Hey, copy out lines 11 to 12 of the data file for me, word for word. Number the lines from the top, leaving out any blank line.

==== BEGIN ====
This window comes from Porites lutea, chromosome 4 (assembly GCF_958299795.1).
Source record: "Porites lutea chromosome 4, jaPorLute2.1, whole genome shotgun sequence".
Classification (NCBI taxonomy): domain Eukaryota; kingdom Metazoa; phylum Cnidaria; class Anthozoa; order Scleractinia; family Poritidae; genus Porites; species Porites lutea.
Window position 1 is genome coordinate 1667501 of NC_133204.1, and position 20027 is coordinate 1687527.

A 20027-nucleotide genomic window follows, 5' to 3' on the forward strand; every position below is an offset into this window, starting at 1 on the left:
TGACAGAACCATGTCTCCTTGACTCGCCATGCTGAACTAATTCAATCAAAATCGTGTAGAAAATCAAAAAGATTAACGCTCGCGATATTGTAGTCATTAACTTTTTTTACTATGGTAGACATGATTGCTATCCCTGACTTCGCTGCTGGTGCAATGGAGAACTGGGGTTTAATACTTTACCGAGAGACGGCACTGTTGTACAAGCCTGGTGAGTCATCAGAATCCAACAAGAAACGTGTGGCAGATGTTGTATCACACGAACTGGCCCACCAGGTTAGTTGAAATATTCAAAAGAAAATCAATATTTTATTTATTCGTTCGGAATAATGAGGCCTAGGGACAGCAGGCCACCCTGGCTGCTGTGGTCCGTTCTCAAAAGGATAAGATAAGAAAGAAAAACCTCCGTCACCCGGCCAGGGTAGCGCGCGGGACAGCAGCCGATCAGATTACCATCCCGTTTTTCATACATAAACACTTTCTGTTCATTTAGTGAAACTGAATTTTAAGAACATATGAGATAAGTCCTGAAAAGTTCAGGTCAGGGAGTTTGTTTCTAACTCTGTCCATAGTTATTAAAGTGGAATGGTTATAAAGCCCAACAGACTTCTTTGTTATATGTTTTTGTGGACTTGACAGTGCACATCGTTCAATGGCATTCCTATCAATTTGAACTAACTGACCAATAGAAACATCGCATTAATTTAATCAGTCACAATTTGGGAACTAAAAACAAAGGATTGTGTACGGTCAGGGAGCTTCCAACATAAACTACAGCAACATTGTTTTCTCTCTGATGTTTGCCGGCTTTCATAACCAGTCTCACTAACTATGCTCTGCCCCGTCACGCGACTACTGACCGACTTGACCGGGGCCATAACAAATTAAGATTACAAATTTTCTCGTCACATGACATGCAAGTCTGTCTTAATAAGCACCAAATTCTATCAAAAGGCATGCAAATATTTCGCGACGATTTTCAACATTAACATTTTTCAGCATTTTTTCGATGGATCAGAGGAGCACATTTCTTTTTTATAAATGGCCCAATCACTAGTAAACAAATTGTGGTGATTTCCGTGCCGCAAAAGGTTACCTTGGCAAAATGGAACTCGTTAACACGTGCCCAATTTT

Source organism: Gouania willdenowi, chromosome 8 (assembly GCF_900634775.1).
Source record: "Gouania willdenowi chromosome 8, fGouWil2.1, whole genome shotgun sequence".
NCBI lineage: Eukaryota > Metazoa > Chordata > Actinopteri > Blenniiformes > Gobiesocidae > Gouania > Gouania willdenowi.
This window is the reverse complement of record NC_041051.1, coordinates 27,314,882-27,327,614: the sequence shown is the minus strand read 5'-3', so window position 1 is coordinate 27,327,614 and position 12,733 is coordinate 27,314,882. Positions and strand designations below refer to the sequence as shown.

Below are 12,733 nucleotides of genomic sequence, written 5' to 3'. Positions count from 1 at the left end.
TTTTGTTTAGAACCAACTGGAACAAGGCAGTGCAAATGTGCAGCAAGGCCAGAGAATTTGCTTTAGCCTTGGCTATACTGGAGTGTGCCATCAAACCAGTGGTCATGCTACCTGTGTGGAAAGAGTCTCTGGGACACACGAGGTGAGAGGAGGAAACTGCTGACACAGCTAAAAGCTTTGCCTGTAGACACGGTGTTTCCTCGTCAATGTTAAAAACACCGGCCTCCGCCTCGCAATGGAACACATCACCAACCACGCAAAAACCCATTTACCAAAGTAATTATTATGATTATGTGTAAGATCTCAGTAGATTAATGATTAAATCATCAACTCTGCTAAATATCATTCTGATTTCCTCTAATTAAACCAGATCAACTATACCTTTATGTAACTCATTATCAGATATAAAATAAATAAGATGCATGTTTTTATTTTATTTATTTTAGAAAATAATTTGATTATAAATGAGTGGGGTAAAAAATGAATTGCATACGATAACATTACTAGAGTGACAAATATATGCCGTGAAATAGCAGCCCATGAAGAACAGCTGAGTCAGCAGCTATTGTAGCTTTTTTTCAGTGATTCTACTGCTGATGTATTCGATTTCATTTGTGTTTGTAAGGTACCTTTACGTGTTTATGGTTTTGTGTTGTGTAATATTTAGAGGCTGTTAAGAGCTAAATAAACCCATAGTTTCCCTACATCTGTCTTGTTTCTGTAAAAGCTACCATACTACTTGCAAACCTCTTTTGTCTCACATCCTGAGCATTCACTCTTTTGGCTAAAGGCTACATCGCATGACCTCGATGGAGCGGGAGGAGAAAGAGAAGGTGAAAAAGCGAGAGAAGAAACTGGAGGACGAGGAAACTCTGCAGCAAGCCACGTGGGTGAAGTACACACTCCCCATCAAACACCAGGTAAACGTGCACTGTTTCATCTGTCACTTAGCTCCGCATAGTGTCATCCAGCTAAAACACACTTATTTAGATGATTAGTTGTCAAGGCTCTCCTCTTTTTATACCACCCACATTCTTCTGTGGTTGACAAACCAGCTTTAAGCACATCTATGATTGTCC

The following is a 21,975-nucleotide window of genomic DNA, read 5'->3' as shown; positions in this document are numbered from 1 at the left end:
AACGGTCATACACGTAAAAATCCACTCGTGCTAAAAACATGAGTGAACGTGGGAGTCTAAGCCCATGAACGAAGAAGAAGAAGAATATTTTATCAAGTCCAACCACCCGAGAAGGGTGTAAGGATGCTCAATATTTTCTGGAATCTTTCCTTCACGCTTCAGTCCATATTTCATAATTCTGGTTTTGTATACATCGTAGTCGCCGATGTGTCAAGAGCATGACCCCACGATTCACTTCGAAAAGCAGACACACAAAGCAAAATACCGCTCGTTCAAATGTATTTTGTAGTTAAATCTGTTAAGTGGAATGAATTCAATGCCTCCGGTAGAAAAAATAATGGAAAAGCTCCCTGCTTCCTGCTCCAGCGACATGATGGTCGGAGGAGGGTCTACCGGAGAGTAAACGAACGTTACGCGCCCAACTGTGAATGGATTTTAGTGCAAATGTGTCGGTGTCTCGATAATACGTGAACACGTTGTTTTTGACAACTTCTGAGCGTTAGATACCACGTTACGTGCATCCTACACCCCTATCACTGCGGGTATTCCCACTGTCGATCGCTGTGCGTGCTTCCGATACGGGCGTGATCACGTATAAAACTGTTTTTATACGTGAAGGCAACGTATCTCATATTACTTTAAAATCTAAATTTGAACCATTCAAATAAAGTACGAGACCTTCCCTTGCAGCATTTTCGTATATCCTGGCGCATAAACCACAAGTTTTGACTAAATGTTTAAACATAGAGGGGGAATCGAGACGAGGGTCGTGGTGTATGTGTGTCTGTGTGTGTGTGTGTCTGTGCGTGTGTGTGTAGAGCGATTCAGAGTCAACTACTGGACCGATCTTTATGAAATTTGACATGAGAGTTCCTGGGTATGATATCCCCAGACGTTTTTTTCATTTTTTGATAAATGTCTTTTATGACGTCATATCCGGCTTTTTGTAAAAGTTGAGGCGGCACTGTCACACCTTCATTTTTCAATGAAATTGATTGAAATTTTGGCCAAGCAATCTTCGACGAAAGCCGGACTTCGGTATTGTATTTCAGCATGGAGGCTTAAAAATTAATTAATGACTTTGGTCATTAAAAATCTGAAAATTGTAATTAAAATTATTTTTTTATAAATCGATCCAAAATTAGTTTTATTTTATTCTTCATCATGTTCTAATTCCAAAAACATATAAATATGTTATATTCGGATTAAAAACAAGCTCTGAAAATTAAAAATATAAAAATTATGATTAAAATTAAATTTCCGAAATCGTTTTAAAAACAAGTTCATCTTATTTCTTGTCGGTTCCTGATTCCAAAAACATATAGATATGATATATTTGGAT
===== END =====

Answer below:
Below are 12,733 nucleotides of genomic sequence, written 5' to 3'. Positions count from 1 at the left end.
TTTTGTTTAGAACCAACTGGAACAAGGCAGTGCAAATGTGCAGCAAGGCCAGAGAATTTGCTTTAGCCTTGGCTATACTGGAGTGTGCCATCAAACCAGTGGTCATGCTACCTGTGTGGAAAGAGTCTCTGGGACACACGAGGTGAGAGGAGGAAACTGCTGACACAGCTAAAAGCTTTGCCTGTAGACACGGTGTTTCCTCGTCAATGTTAAAAACACCGGCCTCCGCCTCGCAATGGAACACATCACCAACCACGCAAAAACCCATTTACCAAAGTAATTATTATGATTATGTGTAAGATCTCAGTAGATTAATGATTAAATCATCAACTCTGCTAAATATCATTCTGATTTCCTCTAATTAAACCAGATCAACTATACCTTTATGTAACTCATTATCAGATATAAAATAAATAAGATGCATGTTTTTATTTTATTTATTTTAGAAAATAATTTGATTATAAATGAGTGGGGTAAAAAATGAATTGCATACGATAACATTACTAGAGTGACAAATATATGCCGTGAAATAGCAGCCCATGAAGAACAGCTGAGTCAGCAGCTATTGTAGCTTTTTTTCAGTGATTCTACTGCTGATGTATTCGATTTCATTTGTGTTTGTAAGGTACCTTTACGTGTTTATGGTTTTGTGTTGTGTAATATTTAGAGGCTGTTAAGAGCTAAATAAACCCATAGTTTCCCTACATCTGTCTTGTTTCTGTAAAAGCTACCATACTACTTGCAAACCTCTTTTGTCTCACATCCTGAGCATTCACTCTTTTGGCTAAAGGCTACATCGCATGACCTCGATGGAGCGGGAGGAGAAAGAGAAGGTGAAAAAGCGAGAGAAGAAACTGGAGGACGAGGAAACTCTGCAGCAAGCCACGTGGGTGAAGTACACACTCCCCATCAAACACCAGGTAAACGTGCACTGTTTCATCTGTCACTTAGCTCCGCATAGTGTCATCCAGCTAAAACACACTTATTTAGATGATTAGTTGTCAAGGCTCTCCTCTTTTTATACCACCCACATTCTTCTGTGGTTGACAAACCAGCTTTAAGCACATCTATGATTGTCC